Norwegians had immigrated there, and they wanted to hear music that reminded them of their homeland. Bull did not disappoint them. He included improvisatory parts to his compositions in which he imitated the songs of birds and sounds of nature from his homeland. He also included music of the Hardanger fiddle in one form or another. Bull eventually became a part of the Norwegian-American community. After futile attempts to get subsidies for an artistic project in Bergen, he gave up hope in the Norwegian authorities and put nearly all of his energy into starting a colony in Pennsylvania that would eventually become known as Oleana. Due to his celebrity status, he convinced large numbers of Norwegians to join him. Unfortunately, the land that Bull bought was difficult to farm, and this, along with other aspects of the venture, made his enterprise a failure. His colony became the butt of jokes, and songs were sung about Ole Bull’s great mistake. In Norway, Ole Bull’s colony is still remembered today in humorous folk songs. In the United States, a park bearing Ole Bull’s name exists in the precise location of the Norwegian settlement. At Ole Bull State Park in Potter County, Pennsylvania, it is still possible to see the remnants of the foundation of Bull’s “castle” (more of a cabin, actually). Most of the settlers migrated to the Midwest after only a year of living in Pennsylvania and Bull grew to have strong ties to Madison, Wisconsin, after marrying an American woman from there. Bull’s son from a previous marriage, Alexander, played the violin and the Hardanger fiddle, and he went on to live in Eau Claire, Wisconsin. Although Bull’s colony was a failure, many Norwegians both in Norway and within the United States became acquainted with the sounds of the Hardanger fiddle, due to his influence as one of the greatest musicians of his time. However, Ole Bull was not the only musician playing the Hardanger fiddle in the United States. During the same time period that Bull was performing, and long afterward, many of the very best Hardanger fiddlers were immigrating to the U.S. along with thousands of other Norwegians. Most of these fiddlers were from rural areas in Norway, and unlike Bull, they were not classically trained violinists. One highly regarded fiddler who emigrated from Setesdal, Norway, was Eivind Aakhus (1854-1937). In 1878 he moved to Fisher, Minnesota, and he toured extensively in America to great acclaim. He was known as the “king” of Norwegian fiddlers in the U.S. and he focused on playing bygdedans (old country settlement tunes) from Norway. Bygdedans include tune types like the gangar (in 2/4 time) and the springar (in an asymmetrical 3/4 time). While the springar was popular in Telemark and in other regions, it had not become popular in Setesdal, so Eivind and other fiddlers from Setesdal who traveled to the U.S. often learned the springar in order to please friends who had emigrated from other areas of Norway. Eivind’s son, Daniel Aakhus, also became a great fiddler. However, probably because the Hardanger fiddle was seen as such a strong symbol of Norwegian national identity, Daniel preferred playing the regular violin. It was common for some second-generation Norwegians in the U.S. to cast off Norwegian traditions in favor of what they saw as being more American. Even so, whether he realized it or not, the music that Daniel played was very much a blend of Norwegian and Vol. 7, No. 2 2009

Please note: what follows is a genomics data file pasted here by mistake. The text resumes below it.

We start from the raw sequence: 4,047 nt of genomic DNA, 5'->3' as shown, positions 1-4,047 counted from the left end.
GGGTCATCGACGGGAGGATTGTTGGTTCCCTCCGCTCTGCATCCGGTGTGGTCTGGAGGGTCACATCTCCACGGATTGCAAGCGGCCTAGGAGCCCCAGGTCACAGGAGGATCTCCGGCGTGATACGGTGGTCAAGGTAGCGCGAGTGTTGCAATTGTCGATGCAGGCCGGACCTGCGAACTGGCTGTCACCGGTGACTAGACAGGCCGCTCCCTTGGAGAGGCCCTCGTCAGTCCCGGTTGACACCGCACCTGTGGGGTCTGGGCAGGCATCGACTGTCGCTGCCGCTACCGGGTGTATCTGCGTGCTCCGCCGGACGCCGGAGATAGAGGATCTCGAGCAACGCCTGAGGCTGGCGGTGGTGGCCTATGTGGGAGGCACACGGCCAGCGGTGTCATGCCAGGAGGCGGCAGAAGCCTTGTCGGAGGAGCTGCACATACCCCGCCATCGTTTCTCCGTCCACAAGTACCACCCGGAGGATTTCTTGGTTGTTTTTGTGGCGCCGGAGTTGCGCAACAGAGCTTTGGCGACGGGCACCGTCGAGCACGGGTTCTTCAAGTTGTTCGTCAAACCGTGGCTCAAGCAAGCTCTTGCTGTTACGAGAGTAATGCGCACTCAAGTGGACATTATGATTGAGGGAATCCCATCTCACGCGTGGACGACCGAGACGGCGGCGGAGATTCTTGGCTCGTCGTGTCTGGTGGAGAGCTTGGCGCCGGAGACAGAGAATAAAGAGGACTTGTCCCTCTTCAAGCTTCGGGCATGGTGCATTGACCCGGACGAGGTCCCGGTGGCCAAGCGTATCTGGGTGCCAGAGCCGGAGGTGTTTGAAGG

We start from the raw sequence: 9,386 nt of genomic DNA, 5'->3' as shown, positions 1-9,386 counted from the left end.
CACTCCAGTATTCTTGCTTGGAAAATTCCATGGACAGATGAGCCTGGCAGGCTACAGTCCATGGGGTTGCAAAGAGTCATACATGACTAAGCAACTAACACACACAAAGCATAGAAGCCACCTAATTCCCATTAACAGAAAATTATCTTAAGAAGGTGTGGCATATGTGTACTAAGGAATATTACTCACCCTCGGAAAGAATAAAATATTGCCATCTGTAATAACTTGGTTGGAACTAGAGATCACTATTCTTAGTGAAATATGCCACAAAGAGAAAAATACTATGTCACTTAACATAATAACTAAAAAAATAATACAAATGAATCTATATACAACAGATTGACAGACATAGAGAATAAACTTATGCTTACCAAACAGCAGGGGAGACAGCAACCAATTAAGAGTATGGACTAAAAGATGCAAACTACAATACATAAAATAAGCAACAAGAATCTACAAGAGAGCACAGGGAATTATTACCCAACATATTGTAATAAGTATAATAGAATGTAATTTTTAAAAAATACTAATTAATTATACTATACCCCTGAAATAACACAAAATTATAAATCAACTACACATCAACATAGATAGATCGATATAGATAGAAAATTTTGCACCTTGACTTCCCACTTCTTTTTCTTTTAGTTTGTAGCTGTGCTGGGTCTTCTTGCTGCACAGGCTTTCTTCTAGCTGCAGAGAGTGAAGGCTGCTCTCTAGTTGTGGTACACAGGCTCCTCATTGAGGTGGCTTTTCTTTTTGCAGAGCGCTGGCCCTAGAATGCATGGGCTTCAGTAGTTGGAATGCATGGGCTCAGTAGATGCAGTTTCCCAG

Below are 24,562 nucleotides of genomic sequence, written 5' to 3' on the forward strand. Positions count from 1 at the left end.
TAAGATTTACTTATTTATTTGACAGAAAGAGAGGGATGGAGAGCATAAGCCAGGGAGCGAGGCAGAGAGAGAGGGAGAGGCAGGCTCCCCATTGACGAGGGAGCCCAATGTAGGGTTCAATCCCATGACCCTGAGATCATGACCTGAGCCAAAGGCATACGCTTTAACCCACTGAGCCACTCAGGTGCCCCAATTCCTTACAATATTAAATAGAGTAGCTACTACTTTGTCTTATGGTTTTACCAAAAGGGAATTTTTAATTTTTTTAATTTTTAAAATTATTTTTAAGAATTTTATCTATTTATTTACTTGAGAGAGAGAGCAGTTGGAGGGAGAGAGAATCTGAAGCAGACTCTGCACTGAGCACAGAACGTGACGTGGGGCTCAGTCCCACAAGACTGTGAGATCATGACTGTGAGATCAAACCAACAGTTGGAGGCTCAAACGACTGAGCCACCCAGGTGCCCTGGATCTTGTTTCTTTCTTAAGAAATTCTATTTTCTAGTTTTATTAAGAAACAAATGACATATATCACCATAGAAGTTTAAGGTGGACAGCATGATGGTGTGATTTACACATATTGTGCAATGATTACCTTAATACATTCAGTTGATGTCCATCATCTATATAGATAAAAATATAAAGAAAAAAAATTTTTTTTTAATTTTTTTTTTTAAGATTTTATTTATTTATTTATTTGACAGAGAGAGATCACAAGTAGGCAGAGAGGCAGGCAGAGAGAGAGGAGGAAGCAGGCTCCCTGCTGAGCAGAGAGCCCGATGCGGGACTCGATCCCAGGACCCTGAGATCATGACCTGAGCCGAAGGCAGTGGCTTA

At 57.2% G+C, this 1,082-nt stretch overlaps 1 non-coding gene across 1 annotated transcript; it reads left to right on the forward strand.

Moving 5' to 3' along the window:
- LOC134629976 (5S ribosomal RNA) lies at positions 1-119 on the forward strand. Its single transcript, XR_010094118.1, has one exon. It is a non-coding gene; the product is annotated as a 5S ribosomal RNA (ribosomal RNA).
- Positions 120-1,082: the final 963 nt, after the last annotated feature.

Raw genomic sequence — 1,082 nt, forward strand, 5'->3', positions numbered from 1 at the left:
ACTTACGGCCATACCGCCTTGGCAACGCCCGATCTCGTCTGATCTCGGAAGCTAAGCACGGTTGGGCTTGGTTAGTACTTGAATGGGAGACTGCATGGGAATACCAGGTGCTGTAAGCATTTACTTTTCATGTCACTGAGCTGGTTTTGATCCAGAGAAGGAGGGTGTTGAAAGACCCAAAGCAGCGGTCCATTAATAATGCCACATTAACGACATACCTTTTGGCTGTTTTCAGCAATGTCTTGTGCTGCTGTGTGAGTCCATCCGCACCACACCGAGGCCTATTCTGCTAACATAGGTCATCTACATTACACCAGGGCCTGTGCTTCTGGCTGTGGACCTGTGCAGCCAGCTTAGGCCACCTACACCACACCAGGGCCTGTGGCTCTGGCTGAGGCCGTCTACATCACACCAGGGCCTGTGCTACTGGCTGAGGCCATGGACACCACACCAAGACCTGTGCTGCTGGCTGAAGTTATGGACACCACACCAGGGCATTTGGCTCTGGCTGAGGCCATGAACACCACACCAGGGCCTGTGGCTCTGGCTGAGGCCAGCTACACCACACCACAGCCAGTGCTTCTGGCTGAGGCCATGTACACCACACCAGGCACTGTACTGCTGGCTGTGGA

John R. Larsen, Ole Bull, 1882. Oil on canvas. Height, 84.75 inches; width 51.25 inches.

Vesterheim 1985.055.001—Gift of Normennenes Singing Society

American musical styles. Daniel, his wife, and his children often toured, playing Norwegian-American old-time music throughout many areas of the U.S. Daniel composed tunes, some of which have since become well known by fiddlers in the Midwest, including “Dan’s Old-Time Waltz.” Norwegian-American old-time music generally consists of waltzes, schottisches (reinlendars), hopwaltzes (hoppvals), mazurkas (masurka), and polkas, along with tune types that Norwegians learned after immigrating to America. While many people have referred to this musical style as gammeldans (old dance music), it tends to differ in many respects stylistically from the gammeldans that was and is played in Norway. The style of the Norwegian-American music parallels the history of the Norwegians in the U.S. For example, while particular regional styles remained separate within Norway, they became blended in the U.S. among Norwegian Americans. Also, in many cases Norwegian-American oldtime music can tend to have a more syncopated feel to it. Sometimes very old tunes that became forgotten in Norway were carried on in the U.S., while in other cases Norwegians in America composed their own melodies that never became known in Norway. The Upper Midwest was full of NorwegianAmericans who wanted to dance to this style of music in the late 1800s and early 1900s, and the Hardanger fiddle and the violin were both used for it. Within northwestern Minnesota, and particularly the Fisher area, there was a great center of Norwegian-American music. In particular, Hardanger fiddling was popular because, along with Eivind Aakhus, many people from Setesdal settled there. Knute Sorenson came from Setesdal in 1841. Knute was a fiddler, and he enlisted in the Union Army during the time 33